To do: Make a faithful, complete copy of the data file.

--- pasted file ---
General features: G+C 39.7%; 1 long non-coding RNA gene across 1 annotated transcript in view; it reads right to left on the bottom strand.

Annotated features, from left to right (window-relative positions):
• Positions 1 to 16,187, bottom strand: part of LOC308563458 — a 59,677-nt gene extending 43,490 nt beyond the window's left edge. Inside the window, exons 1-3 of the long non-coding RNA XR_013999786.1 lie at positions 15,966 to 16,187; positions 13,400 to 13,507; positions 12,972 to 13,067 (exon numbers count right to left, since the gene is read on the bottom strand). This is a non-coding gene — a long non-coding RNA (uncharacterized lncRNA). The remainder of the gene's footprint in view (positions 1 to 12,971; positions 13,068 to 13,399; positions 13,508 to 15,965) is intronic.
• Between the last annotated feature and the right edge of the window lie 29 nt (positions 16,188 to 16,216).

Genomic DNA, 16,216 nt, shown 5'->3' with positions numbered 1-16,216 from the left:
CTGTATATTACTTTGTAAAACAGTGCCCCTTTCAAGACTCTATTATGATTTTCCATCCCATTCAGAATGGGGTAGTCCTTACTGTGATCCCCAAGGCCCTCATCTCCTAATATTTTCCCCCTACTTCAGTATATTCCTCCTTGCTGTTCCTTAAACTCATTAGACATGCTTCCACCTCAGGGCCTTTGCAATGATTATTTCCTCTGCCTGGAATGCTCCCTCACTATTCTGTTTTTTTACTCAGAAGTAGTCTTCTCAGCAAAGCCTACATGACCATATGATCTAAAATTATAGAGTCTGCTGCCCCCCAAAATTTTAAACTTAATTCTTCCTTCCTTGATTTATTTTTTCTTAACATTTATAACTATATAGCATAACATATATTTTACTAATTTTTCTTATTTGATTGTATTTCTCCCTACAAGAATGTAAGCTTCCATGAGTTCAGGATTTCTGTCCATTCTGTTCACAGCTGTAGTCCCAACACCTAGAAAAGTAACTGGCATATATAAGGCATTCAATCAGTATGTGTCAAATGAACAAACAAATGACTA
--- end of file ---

General features: G+C 39.7%; 1 long non-coding RNA gene across 1 annotated transcript in view; it reads right to left on the bottom strand.

Annotated features, from left to right (window-relative positions):
• Positions 1 to 16,187, bottom strand: part of LOC308563458 — a 59,677-nt gene extending 43,490 nt beyond the window's left edge. Inside the window, exons 1-3 of the long non-coding RNA XR_013999786.1 lie at positions 15,966 to 16,187; positions 13,400 to 13,507; positions 12,972 to 13,067 (exon numbers count right to left, since the gene is read on the bottom strand). This is a non-coding gene — a long non-coding RNA (uncharacterized lncRNA). The remainder of the gene's footprint in view (positions 1 to 12,971; positions 13,068 to 13,399; positions 13,508 to 15,965) is intronic.
• Between the last annotated feature and the right edge of the window lie 29 nt (positions 16,188 to 16,216).

Genomic DNA, 16,216 nt, shown 5'->3' with positions numbered 1-16,216 from the left:
CTGTATATTACTTTGTAAAACAGTGCCCCTTTCAAGACTCTATTATGATTTTCCATCCCATTCAGAATGGGGTAGTCCTTACTGTGATCCCCAAGGCCCTCATCTCCTAATATTTTCCCCCTACTTCAGTATATTCCTCCTTGCTGTTCCTTAAACTCATTAGACATGCTTCCACCTCAGGGCCTTTGCAATGATTATTTCCTCTGCCTGGAATGCTCCCTCACTATTCTGTTTTTTTACTCAGAAGTAGTCTTCTCAGCAAAGCCTACATGACCATATGATCTAAAATTATAGAGTCTGCTGCCCCCCAAAATTTTAAACTTAATTCTTCCTTCCTTGATTTATTTTTTCTTAACATTTATAACTATATAGCATAACATATATTTTACTAATTTTTCTTATTTGATTGTATTTCTCCCTACAAGAATGTAAGCTTCCATGAGTTCAGGATTTCTGTCCATTCTGTTCACAGCTGTAGTCCCAACACCTAGAAAAGTAACTGGCATATATAAGGCATTCAATCAGTATGTGTCAAATGAACAAACAAATGACTA